This post is also available in Dutch.
Love, for centuries, has been the center of attention in arts: literature, music, and painting. More recently, the neurobiology of love and emotions attracted scientists who started studying it to unravel the secrets of this strong feeling. So, what is love and what have scientists found about it?
Neuromodulators involved in love
One of the most important ingredients in a romantic relationship is chemistry. This is both metaphorically and literally true. According to the triangular theory of love, a relationship evolves over time from passion to commitment. While it changes, the biochemistry of our brains changes and evolves with it. For example, along with the euphoric feelings, early romantic love is characterized by higher cortisol levels due to increased stress and insecurities about the beginning of the relationship. Also, levels of testosterone and nerve growth factor(NGF, an important protein crucial for the development of the nervous system) change both in females and males during the relationship, indicating that they play a role in the intense early stages of romantic love, but not in long term relationships. It’s impossible to talk about the neurochemistry of love without citing oxytocin and vasopressin. Both hormones are produced by the hypothalamus and they’re important for pair-bonding. Their roles have been studied especially in prairie voles. They are rodents that, after mating, form monogamous pairs for a lifetime. When oxytocin and vasopressin release is blocked in these rodents, they became promiscuous and partner preference is no longer shown.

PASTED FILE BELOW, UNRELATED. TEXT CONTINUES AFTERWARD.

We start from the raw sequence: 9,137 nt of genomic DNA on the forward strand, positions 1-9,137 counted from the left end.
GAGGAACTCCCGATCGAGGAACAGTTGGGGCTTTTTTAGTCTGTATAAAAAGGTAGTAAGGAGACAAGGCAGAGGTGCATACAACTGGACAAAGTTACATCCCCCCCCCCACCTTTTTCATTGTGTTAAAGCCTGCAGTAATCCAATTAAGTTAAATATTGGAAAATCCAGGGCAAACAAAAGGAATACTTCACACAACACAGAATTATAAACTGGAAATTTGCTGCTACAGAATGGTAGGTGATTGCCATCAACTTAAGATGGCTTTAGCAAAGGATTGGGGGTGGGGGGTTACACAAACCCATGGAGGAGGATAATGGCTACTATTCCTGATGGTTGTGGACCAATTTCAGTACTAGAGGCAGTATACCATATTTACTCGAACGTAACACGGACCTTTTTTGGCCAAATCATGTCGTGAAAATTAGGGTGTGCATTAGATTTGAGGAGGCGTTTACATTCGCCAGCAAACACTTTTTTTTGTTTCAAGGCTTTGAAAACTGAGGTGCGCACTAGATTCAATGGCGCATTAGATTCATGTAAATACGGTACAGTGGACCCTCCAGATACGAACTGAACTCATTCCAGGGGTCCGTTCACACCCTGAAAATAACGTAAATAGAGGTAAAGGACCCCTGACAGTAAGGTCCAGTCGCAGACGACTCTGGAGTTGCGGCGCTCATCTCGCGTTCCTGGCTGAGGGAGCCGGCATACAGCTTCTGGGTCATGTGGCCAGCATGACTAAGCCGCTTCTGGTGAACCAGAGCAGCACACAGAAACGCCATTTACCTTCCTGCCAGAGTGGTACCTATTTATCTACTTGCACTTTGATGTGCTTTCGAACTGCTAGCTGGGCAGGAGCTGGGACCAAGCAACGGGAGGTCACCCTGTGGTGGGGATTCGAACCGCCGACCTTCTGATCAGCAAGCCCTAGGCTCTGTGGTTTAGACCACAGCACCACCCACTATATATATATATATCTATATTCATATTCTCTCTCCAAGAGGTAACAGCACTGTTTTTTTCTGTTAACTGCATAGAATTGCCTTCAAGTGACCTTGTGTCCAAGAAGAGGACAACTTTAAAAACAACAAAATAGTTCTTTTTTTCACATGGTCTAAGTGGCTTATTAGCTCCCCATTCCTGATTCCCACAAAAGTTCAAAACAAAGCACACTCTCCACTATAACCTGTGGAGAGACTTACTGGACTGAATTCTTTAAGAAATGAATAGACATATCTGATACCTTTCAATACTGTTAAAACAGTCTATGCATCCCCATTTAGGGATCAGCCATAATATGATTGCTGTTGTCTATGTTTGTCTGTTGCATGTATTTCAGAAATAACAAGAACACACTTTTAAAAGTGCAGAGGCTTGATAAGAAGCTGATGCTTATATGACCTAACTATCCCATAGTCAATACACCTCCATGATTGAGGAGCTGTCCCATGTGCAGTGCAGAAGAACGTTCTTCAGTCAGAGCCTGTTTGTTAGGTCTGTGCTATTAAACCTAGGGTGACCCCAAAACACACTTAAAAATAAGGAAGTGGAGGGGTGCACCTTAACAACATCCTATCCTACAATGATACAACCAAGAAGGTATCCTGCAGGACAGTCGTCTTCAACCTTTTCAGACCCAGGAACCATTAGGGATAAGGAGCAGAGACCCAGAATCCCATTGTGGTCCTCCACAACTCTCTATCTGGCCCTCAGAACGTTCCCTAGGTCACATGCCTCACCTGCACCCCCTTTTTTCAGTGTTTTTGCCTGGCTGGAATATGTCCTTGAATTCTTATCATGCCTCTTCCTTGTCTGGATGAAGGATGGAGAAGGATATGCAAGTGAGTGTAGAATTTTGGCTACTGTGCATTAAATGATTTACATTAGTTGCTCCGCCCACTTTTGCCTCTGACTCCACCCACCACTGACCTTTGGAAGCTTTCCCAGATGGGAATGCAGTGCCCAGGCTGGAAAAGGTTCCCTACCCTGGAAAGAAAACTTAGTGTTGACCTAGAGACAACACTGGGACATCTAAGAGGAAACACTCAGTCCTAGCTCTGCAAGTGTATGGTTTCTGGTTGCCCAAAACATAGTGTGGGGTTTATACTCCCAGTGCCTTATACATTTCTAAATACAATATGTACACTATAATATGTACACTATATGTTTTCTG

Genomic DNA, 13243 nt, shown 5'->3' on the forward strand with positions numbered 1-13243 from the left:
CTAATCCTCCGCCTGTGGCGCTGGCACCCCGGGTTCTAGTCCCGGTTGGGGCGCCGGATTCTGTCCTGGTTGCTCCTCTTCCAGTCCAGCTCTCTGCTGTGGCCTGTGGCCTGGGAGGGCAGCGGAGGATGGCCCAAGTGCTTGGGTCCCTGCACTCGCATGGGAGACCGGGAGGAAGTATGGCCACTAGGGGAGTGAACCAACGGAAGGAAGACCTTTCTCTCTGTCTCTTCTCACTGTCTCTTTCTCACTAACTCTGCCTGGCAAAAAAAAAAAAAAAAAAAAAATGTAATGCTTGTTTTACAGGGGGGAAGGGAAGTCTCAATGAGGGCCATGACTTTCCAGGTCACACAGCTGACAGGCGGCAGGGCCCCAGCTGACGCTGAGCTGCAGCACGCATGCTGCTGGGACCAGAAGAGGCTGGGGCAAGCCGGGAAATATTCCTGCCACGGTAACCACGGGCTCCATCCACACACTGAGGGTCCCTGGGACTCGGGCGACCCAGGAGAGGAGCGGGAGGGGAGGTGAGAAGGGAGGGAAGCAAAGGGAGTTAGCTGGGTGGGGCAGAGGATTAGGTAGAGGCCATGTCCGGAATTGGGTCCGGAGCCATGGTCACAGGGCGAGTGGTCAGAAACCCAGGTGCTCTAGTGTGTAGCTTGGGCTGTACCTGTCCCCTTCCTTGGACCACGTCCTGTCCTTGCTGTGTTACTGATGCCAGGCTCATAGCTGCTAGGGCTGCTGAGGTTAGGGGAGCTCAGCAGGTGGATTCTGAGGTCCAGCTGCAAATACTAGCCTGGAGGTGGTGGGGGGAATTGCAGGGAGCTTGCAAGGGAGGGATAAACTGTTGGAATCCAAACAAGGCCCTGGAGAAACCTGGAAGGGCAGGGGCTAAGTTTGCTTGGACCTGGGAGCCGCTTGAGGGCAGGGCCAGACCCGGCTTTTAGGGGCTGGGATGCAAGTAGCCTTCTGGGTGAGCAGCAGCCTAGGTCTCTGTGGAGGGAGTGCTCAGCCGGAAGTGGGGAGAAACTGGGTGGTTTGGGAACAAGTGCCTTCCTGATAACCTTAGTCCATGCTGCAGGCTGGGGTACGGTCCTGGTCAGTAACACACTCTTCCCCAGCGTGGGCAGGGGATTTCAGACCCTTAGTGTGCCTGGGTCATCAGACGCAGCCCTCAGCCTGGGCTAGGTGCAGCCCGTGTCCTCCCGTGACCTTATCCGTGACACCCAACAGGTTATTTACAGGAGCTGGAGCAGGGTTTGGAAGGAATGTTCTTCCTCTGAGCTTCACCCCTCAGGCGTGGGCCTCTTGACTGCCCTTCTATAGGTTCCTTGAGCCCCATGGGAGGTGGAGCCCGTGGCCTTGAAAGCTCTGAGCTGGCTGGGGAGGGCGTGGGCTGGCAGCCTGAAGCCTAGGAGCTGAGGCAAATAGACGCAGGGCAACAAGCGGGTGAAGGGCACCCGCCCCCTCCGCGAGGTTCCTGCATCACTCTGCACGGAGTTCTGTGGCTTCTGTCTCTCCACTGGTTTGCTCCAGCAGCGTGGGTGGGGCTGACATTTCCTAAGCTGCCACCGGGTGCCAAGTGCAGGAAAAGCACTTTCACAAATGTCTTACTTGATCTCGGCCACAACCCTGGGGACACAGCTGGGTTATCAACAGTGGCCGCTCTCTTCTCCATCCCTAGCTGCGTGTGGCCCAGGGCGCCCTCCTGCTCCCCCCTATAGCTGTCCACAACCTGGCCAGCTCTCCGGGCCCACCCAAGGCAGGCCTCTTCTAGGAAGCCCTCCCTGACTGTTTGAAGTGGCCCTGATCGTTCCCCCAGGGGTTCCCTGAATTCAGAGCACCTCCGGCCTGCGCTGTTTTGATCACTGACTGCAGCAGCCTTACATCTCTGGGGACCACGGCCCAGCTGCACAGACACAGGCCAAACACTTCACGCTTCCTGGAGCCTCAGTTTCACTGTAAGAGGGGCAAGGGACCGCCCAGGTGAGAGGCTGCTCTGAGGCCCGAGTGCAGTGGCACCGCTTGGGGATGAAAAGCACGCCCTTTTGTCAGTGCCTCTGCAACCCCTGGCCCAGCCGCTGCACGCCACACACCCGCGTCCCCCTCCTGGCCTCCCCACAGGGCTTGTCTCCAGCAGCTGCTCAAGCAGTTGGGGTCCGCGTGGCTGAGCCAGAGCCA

Brain areas activated
Love is not only about chemistry, but also about reward seeking and goal directed behaviors. In 2005, scientists used functional magnetic resonance on men and women who were “intensely in love” with their partners. They showed to these people pictures of their significant other and registered the activity of different brain areas. Their data suggest that romantic love uses subcortical reward and motivation systems like the ventral tegmental area (VTA), a brain area where addictive drugs act. In 2007, S.Zeki explains that, while parts of our brains get activated during romantic love (like the VTA), the activity of others, like frontal cortex, is reduced. The frontal cortex is responsible for higher cognitive functions such as the capacity to plan and organize to achieve a goal. So, the suspension of judgement can mirror the engaging of romantic love and can bring us to do crazy things!
Love is an important part of human experience and one of the keys to our survival. This feeling not only makes us feel good thanks to the release of many neurochemicals, but it also has an evolutionary purpose: when the ultimate goal is successful reproduction, the feeling of romantic love that we experience is a tool to help us reach that purpose.
Picture credits: Shaira Dela Peña from Unsplash
Author: Francesca Abela
Buddy: Julija Vaitonyte
Editor: Marisha Manahova
Translator: Ellen Lommerse
Editor translation: Floortje Bouwkamp